Only a small percentage of salmon live to reach their natal stream or spawning grounds. Since salmon do not feed once they leave the ocean, some will die on the way because they lack enough stored body fat to make the trip. Many will be caught in fishermen’s nets or swim through polluted waters near cities. Many must make their way over power dams, leaping up from one tiny pool to the next along cement stair step cascades. In the tributary streams, waterfalls and rapids are steep and swift enough to eliminate all but the strongest. Otters, eagles, and bears stalk the salmon in shallow riffles. Once on the spawning grounds, the fish battle each other: females against females for places to nest, males against males for available females.

Threats to Pacific Salmon (Salmonidae)
Many salmon stocks are seriously threatened by what are called the “four H’s”: Habitat destruction, Hydroelectric dams on migratory rivers, over-Harvest of rare stocks, and competition with Hatchery fish. Some stocks are so severely reduced that they have been listed as endangered or threatened species under the Endangered Species Act.

:: Source: U.S. Fish & Wildlife Service



Definitions: communication, from the Latin communicare ‘to share’

media | amusement | evidence | nature | health | ecology | race and justice | seriousness

Serious matters are those that:

  • A. affect a wide array of people
  • B. have impacted a significant number of people differently
  • C. costly in the sense that some expense in terms of
    • C1. lives and living situations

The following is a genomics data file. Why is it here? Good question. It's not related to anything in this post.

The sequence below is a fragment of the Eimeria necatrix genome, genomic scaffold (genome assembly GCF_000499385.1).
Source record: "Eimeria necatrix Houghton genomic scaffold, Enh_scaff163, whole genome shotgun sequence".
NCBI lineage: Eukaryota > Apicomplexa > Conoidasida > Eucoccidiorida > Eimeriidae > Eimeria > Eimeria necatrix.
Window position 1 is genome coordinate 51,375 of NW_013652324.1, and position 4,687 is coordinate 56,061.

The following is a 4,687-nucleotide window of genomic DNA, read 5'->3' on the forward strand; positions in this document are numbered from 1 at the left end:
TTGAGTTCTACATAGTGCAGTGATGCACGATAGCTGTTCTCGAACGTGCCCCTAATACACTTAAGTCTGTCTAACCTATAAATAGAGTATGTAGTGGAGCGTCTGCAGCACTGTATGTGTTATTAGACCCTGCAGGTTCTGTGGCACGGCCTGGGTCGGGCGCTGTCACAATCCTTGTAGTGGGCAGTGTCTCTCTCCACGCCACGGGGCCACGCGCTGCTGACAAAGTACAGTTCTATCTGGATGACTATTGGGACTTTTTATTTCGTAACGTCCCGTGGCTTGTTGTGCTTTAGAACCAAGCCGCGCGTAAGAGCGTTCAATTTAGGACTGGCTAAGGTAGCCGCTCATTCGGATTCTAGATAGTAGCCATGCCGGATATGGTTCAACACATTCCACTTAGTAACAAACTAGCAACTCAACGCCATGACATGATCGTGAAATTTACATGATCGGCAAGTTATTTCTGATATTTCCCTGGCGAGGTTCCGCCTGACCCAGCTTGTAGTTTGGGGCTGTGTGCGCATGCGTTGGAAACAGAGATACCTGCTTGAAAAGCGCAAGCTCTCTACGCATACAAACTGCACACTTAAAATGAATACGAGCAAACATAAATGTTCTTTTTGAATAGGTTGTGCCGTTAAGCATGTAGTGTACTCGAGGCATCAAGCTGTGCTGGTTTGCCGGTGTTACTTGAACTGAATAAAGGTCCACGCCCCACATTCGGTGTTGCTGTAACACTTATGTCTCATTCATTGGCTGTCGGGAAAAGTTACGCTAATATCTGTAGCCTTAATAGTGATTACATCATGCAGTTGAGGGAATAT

• C2. money and debts
    • C3. environmental conditions
    • C4. food and nutritional health, or
    • C5. other living beings
      • is being paid by all or some identifiable people.
  • D. developmental problems exist for people and institutions
  • E. Emerging as a prolonged, recurring or severe matter.
    • chronic, such as the status of women and poverty
    • acute, such as the devastation of Haiti by storms
    • ethnic prejudice, gender insensitivity, racial intolerance.

Other of important terms:

media | amusement | evidence | nature | health | ecology | race and justice

• media, means the use of some effective means to convey messages.

• Amusement: Postman insists that this form of communication crowds out content and meaning from the radio, TV and print media of our time and the medium (media) used to present people with ideas has actually not served the public good.

• Background: SInce 1921 radio and later television have been commercial enterprises that lease frequencies corresponding to band width from the electromagnetic spectrum from the Federal government.


Due this week: a focus on a topic of your choosing for you to investigate to speak about. (See syllabus page 5)


Neil Postman -- Amusing Ourselves to Death:Postman, pp. 64-80. Define discourse, “typographic view,” & epistemology..

last week:         Postman, pp. 30-63.  Film: Edward R. Murrow: “Harvest of Shame” in class.

Course home base


ecology has rules



environmental health

people and conservation

solving problems


BBC world news

professor A class Overview